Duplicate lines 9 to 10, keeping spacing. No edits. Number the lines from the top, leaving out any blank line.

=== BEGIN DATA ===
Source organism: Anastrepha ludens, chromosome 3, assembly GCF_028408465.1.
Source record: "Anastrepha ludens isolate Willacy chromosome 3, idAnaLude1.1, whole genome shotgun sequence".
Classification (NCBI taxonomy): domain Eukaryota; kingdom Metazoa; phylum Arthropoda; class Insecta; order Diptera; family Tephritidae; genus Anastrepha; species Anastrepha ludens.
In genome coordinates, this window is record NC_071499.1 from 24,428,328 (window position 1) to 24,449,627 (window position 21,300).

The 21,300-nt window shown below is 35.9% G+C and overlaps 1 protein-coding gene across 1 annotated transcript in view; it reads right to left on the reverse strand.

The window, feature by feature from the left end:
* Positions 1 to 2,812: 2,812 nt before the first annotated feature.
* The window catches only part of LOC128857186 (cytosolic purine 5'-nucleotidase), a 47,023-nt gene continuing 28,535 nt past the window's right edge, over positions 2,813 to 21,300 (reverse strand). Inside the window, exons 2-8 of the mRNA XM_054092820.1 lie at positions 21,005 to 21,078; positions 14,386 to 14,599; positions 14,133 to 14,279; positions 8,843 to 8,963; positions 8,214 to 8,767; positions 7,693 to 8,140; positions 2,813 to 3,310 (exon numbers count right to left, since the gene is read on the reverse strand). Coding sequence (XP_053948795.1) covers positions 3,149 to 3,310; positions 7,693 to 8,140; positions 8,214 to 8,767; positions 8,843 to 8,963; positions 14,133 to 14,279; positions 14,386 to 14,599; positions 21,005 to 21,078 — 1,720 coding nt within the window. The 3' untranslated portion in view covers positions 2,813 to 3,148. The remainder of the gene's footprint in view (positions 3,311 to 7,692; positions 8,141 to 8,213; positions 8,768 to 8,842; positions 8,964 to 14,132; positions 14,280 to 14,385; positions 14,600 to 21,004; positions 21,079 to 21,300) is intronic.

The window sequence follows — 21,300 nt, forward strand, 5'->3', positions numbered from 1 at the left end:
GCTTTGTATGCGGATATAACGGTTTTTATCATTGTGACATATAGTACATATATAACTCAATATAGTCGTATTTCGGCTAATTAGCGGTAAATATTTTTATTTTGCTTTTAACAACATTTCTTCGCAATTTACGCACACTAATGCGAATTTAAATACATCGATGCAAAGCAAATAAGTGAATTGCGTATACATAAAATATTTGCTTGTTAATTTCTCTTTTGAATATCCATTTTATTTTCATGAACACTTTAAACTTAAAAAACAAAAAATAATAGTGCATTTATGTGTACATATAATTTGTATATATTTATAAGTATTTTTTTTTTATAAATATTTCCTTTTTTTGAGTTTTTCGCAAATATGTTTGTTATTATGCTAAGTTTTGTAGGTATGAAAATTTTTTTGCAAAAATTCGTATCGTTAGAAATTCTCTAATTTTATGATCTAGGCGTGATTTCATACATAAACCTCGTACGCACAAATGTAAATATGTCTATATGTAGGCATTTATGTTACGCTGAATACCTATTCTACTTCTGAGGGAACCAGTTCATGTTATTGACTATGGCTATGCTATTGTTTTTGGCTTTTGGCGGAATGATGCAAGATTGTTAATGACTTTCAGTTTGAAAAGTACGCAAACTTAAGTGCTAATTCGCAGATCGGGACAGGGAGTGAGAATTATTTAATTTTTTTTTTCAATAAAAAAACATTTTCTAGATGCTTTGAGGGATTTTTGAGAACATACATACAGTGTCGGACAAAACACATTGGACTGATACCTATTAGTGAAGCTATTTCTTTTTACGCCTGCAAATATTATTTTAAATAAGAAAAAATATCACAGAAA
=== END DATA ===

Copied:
The window sequence follows — 21,300 nt, forward strand, 5'->3', positions numbered from 1 at the left end:
GCTTTGTATGCGGATATAACGGTTTTTATCATTGTGACATATAGTACATATATAACTCAATATAGTCGTATTTCGGCTAATTAGCGGTAAATATTTTTATTTTGCTTTTAACAACATTTCTTCGCAATTTACGCACACTAATGCGAATTTAAATACATCGATGCAAAGCAAATAAGTGAATTGCGTATACATAAAATATTTGCTTGTTAATTTCTCTTTTGAATATCCATTTTATTTTCATGAACACTTTAAACTTAAAAAACAAAAAATAATAGTGCATTTATGTGTACATATAATTTGTATATATTTATAAGTATTTTTTTTTTATAAATATTTCCTTTTTTTGAGTTTTTCGCAAATATGTTTGTTATTATGCTAAGTTTTGTAGGTATGAAAATTTTTTTGCAAAAATTCGTATCGTTAGAAATTCTCTAATTTTATGATCTAGGCGTGATTTCATACATAAACCTCGTACGCACAAATGTAAATATGTCTATATGTAGGCATTTATGTTACGCTGAATACCTATTCTACTTCTGAGGGAACCAGTTCATGTTATTGACTATGGCTATGCTATTGTTTTTGGCTTTTGGCGGAATGATGCAAGATTGTTAATGACTTTCAGTTTGAAAAGTACGCAAACTTAAGTGCTAATTCGCAGATCGGGACAGGGAGTGAGAATTATTTAATTTTTTTTTTCAATAAAAAAACATTTTCTAGATGCTTTGAGGGATTTTTGAGAACATACATACAGTGTCGGACAAAACACATTGGACTGATACCTATTAGTGAAGCTATTTCTTTTTACGCCTGCAAATATTATTTTAAATAAGAAAAAATATCACAGAAA